Rebecca Tucker is the author of the forthcoming book A Matter of Taste: A Farmers’ Market Devotee’s Semi-Reluctant Argument for Inviting Scientific Innovation to the Dinner Table, from which this essay is adapted.
In the television series The Good Place, which frames the concepts of heaven and hell – or, more loosely, what happens to you in the afterlife – as, well, a Good Place and a Bad Place, each resident of Earth is assigned a point score based on their deeds while they were alive. The greater the deed, in terms of its virtuosity, the higher its score; the more abhorrent the deed, the more it cuts that score down.
It’s one of many concepts that the show, in its initial presentation, plays for quirkiness and laughs. But, as with the fundamental narrative of The Good Place – which is, like it or not, a deeply thoughtful, nuanced and at times devastatingly incisive criticism of human morality – there’s much more to the idea than immediately meets the eye.
For one thing, the good that we, as individuals, are able to perform isn’t necessarily equal: One person’s “high-ticket items,” good-points-wise, may be entirely unavailable to another person; but how is it then fair that that person would be granted a higher moral status, simply by virtue (no pun intended) of factors beyond his or her control? In the TV series, the character Tahani – a wealthy socialite during her life on Earth – notes that some of her points were contingent on her elevated socioeconomic standing. It’s a lot easier, in other words, to get ahead, in this life and the theoretical next, if you’re already a member of the 1 per cent. Doesn’t seem particularly fair, does it? It reminds me a lot of the way we think about food.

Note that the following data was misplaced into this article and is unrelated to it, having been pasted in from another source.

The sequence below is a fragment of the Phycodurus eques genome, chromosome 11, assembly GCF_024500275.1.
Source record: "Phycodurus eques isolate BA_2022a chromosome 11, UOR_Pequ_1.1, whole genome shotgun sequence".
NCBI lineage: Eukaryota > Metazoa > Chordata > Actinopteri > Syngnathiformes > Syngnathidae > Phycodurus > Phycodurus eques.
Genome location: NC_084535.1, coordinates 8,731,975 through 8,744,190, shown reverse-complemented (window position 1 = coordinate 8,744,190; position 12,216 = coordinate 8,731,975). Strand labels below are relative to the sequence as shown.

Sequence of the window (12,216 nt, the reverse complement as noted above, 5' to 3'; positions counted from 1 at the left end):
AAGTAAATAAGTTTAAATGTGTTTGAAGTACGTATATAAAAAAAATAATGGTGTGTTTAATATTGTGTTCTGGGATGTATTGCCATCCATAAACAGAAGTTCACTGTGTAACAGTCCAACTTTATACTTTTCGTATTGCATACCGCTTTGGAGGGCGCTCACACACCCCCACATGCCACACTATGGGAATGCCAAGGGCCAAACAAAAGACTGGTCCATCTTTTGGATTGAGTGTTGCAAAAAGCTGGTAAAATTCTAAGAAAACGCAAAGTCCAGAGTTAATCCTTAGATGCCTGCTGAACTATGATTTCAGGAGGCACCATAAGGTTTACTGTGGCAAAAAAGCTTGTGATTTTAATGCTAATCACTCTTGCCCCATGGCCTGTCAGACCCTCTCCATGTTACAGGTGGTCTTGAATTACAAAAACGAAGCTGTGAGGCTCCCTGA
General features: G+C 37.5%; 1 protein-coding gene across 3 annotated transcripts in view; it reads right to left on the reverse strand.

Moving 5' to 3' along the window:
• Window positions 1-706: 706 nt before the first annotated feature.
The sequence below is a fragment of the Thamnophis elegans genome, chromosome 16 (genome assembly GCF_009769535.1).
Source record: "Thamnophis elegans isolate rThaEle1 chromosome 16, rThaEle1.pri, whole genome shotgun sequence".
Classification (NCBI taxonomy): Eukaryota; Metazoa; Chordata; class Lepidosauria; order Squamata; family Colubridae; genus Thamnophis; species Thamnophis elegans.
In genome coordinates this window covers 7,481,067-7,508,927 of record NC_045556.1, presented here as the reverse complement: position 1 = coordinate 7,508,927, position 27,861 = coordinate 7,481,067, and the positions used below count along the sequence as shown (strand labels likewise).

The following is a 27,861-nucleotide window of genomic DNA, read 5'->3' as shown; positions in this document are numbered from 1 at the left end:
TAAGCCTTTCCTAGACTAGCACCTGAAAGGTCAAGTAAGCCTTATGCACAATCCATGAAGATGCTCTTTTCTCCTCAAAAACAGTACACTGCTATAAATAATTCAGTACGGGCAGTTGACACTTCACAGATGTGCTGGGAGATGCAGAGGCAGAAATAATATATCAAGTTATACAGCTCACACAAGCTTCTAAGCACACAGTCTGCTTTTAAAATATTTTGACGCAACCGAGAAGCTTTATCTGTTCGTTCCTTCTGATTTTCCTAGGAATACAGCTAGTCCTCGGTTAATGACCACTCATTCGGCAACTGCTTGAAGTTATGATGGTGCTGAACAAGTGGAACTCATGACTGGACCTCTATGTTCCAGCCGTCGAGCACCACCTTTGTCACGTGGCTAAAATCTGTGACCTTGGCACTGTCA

In 2018, the discourse around what we should eat is a lot like the discourse around where the characters in The Good Place should end up: Is it good, or is it bad? In the slightly literal sense, in the context of food, you might think that this means is it nutritious – is it good for me, for my body, for my health? – or the opposite: Will it harm me, physically? Our idea of what constitutes good food is just as deceptively surface-level as The Good Place; in actuality, it’s all about virtue and vice, on a slightly esoteric and often unattainable level.
These two types of good and two types of bad – the healthful and the virtuous goods versus the unhealthy and immoral bads – aren’t mutually exclusive: Often, food that ticks off virtue is also good for our bodies. But in marketing, and in the collective consciousness, it’s become more important to emphasize morality than literal physical wholesomeness; good for you might be the baseline, but virtue is the prevailing top note.
To understand this, we need to go back a few years. In 2006, the writer Michael Pollan released the defining tome of the modern foodie era: The Omnivore’s Dilemma. It sought to answer one (deceptively, beguilingly) simple question: “What should we have for dinner?” The Omnivore’s Dilemma at once defined and catapulted into the zeitgeist the food-borne anxieties that would come to frame the next decade for food activists and concerned diners. In it, the American journalist scrutinizes everything from factory farming to foraging to fast food, with the stated goal of determining the best food to eat. His conclusion, practically, is that the Perfect Meal, as he calls it, is one that is partly foraged, partly hunted and allows him “to eat in full consciousness.” Which is to say that, almost immediately, Mr. Pollan gives up the idea that the “best” food means, purely, the healthiest food. The best food, to him, is the food that allows for a pretty significant helping of righteousness.